CO: Paul was the diplomat, the mediator, the marketer. George was the quiet one, the intense one, the spiritual one. John was the cynic with a strong personality and interest in world happenings. And then there was Ringo, who wasn’t around a lot but was fun and easy to talk to.
Q: You seemed to have the deepest connection to George Harrison. Why do you think that is?
CO: We’re both Pisces! Actually, it’s like any friendship – you can meet a group of people but certain ones you just seem to bond with. That was George. He liked my sense of humor and easy-going attitude. I liked his sense of humor and gentle ways.
Q: It appears you had the least connection to John Lennon and Yoko Ono. From reading your book, one gets the feeling that once John met Yoko, that being in the Beatles got in the way of his life.
CO: Well, actually, I hung out with them at the beginning of my time in London. But they were so involved in their own things – like bed-in and peace activism – that they weren’t really involved in the daily running of Apple. Then they moved away. I think he just grew out of the Beatles in a way.
Q: Who were some of the other key figures at Apple and give a brief thumbnail sketch of them as well.
CO: Well, this depended on where you were sitting! Jack Oliver, Tony Bramwell, Peter Asher, Ron Kass, Peter Brown, Derek Taylor were a few of the key figures. Everyone was so different. Jack Oliver, who had the most cynical and in-your-face approach, remains one of my favorite friends to this day. Tony Bramwell was always off in his own world of promotion and networking. And there were so many girls working there that were loyal and hard working like Barbara Bennett, Peter Asher and Neil Aspinal’s personal assistant and Laurie McCaffrey the switchboard operator.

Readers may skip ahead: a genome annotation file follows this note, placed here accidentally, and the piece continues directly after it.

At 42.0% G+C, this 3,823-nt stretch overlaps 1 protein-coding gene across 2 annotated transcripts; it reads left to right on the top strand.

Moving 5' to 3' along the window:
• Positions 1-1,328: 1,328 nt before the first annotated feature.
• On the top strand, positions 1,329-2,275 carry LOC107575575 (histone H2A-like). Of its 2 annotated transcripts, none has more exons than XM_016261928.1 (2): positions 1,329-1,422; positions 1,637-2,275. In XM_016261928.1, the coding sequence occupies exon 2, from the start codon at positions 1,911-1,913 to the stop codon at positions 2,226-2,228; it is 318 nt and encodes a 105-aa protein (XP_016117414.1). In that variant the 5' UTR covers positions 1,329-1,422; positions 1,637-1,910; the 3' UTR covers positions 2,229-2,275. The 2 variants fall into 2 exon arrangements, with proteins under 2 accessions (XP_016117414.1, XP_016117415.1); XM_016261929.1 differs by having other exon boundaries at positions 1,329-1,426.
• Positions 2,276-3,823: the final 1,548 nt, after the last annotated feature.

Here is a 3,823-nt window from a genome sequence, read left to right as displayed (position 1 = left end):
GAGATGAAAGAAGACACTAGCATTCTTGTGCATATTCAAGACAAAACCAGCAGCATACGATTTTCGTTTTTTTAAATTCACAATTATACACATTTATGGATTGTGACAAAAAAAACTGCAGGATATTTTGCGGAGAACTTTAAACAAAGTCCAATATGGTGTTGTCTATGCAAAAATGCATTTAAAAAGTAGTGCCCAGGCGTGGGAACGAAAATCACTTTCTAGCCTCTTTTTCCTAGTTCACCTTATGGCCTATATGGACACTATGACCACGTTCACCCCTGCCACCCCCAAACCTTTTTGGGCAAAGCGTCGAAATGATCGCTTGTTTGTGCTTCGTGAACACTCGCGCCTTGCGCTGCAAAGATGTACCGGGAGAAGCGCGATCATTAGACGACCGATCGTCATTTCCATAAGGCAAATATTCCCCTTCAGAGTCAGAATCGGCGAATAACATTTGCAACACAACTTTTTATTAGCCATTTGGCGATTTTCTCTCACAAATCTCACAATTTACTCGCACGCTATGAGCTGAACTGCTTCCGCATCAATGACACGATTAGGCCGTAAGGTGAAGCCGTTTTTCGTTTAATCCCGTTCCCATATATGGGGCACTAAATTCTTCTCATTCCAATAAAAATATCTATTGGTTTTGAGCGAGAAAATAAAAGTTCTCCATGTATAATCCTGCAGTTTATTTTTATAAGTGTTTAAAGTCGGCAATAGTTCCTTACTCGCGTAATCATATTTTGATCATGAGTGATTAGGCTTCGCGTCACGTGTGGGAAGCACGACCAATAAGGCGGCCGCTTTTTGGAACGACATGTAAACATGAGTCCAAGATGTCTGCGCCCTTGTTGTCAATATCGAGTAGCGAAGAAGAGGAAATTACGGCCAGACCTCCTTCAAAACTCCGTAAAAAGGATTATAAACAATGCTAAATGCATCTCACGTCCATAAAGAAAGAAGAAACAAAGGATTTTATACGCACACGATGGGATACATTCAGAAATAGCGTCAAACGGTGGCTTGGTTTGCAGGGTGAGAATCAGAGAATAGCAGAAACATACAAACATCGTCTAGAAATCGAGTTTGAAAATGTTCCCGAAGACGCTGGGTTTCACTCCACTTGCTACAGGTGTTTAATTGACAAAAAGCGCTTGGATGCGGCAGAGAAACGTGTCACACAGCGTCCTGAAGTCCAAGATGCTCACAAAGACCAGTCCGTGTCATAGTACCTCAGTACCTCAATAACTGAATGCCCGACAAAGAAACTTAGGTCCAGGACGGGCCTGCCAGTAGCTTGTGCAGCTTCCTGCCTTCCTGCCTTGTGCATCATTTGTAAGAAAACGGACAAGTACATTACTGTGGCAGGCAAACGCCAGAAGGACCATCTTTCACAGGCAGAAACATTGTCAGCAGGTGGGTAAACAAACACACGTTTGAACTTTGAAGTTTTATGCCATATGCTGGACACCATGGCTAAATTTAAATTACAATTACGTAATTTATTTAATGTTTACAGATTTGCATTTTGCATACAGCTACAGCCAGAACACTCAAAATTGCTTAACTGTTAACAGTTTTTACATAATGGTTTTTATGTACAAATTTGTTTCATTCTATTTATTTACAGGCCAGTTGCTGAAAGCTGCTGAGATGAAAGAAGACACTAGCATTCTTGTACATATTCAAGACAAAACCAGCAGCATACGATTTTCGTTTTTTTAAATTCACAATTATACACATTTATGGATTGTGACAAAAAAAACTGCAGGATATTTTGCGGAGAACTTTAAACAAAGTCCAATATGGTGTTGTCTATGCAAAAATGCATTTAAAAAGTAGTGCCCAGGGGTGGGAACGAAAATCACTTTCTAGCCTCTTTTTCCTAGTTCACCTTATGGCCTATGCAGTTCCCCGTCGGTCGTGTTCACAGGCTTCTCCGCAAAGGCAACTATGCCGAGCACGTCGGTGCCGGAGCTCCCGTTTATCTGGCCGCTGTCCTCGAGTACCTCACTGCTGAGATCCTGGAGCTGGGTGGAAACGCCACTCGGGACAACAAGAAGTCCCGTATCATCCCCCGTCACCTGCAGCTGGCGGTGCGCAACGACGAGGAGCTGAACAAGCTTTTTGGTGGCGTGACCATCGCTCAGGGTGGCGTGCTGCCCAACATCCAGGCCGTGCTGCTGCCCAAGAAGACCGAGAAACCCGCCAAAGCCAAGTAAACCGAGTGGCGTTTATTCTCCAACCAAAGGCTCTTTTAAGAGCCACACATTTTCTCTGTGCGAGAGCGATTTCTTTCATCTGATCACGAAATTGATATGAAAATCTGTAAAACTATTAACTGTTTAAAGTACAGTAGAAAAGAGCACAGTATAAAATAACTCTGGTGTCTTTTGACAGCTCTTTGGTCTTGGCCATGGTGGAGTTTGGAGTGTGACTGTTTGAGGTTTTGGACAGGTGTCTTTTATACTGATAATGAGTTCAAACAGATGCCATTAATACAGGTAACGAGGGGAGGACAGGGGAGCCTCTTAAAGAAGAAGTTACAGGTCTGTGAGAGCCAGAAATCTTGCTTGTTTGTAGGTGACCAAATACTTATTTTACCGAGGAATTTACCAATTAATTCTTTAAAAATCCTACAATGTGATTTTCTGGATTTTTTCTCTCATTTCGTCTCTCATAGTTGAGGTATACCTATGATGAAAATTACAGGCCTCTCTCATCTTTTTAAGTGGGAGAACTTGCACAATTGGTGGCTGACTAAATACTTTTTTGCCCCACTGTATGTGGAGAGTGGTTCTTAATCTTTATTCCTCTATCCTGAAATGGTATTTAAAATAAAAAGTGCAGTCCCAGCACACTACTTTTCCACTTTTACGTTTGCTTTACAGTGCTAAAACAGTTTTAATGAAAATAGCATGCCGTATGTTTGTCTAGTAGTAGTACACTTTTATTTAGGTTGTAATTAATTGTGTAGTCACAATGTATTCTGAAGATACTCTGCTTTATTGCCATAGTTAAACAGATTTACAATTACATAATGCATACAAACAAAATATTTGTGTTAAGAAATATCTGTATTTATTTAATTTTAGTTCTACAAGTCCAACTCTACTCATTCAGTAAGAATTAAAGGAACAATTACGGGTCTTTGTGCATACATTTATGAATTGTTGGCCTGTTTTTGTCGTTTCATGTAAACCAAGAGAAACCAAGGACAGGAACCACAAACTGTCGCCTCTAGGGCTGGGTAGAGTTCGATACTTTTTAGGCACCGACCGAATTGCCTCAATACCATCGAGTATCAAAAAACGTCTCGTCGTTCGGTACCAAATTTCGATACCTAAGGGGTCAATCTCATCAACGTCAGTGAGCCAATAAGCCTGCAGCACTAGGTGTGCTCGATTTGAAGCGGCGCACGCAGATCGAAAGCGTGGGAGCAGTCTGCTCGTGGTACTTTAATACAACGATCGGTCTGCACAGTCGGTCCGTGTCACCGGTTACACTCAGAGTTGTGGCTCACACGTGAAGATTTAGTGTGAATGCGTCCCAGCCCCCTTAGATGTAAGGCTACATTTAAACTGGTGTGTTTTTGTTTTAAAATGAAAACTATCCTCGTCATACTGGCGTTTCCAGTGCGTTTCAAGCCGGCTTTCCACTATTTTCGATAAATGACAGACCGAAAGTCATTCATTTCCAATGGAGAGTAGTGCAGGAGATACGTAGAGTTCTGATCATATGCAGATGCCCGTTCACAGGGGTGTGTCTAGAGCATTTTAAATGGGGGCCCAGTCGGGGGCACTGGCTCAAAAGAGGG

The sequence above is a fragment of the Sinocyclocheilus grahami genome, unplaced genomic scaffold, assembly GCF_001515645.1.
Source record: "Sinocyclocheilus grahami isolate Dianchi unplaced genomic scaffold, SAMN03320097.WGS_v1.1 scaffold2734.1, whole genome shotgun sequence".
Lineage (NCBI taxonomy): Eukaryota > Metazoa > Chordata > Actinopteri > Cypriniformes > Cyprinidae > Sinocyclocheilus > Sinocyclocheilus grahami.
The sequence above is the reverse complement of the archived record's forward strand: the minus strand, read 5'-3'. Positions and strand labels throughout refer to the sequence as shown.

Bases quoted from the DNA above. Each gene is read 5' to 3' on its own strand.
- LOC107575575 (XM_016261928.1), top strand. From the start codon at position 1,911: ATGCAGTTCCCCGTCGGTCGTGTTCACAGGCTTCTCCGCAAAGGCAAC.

Q: You also developed strong friendships with Patti Harrison and Maureen Starkey, but your take was that it was tough to be a Beatle wife. Tell us why in your opinion.
CO: They just didn’t know who to trust. They were slow to warming up to women and once you were in they were as loyal as could be. The Beatles world was a tight, closely watched and protected ‘family’. It took a lot to get in and a little to get pushed out. These women trusted me after a while and became dear friends.
Q: Substance abuse is a constant theme throughout Miss O’ Dell in both your personal life and in the lives of the people you worked for. Why are drugs and alcohol so prevalent in the music industry?
CO: I don’t know what it’s like today, but then it was just part of the culture. No one knew it was a problem. It was fun, a way of escaping, relaxing and just hanging out. I think one of the reasons that it took so long for me to admit to having a problem and finally getting clean and sober is that no one around me considered it a problem. And, of course, there was the money to afford the drugs.
CO: One of the strengths of your memoir is that you don’t always paint such a rosy picture of fame. Why was it important for you to underscore that point?
CO: Because people idolize so many celebrities and see it as such an elevated life when celebs are dealing with the same everyday problems (except for money, usually). Then add to that a complete lack of privacy. Back in those days the press was nothing like they are today. It’s totally out of hand now. I’m also trying to paint a picture of what life was really like in that world at that time.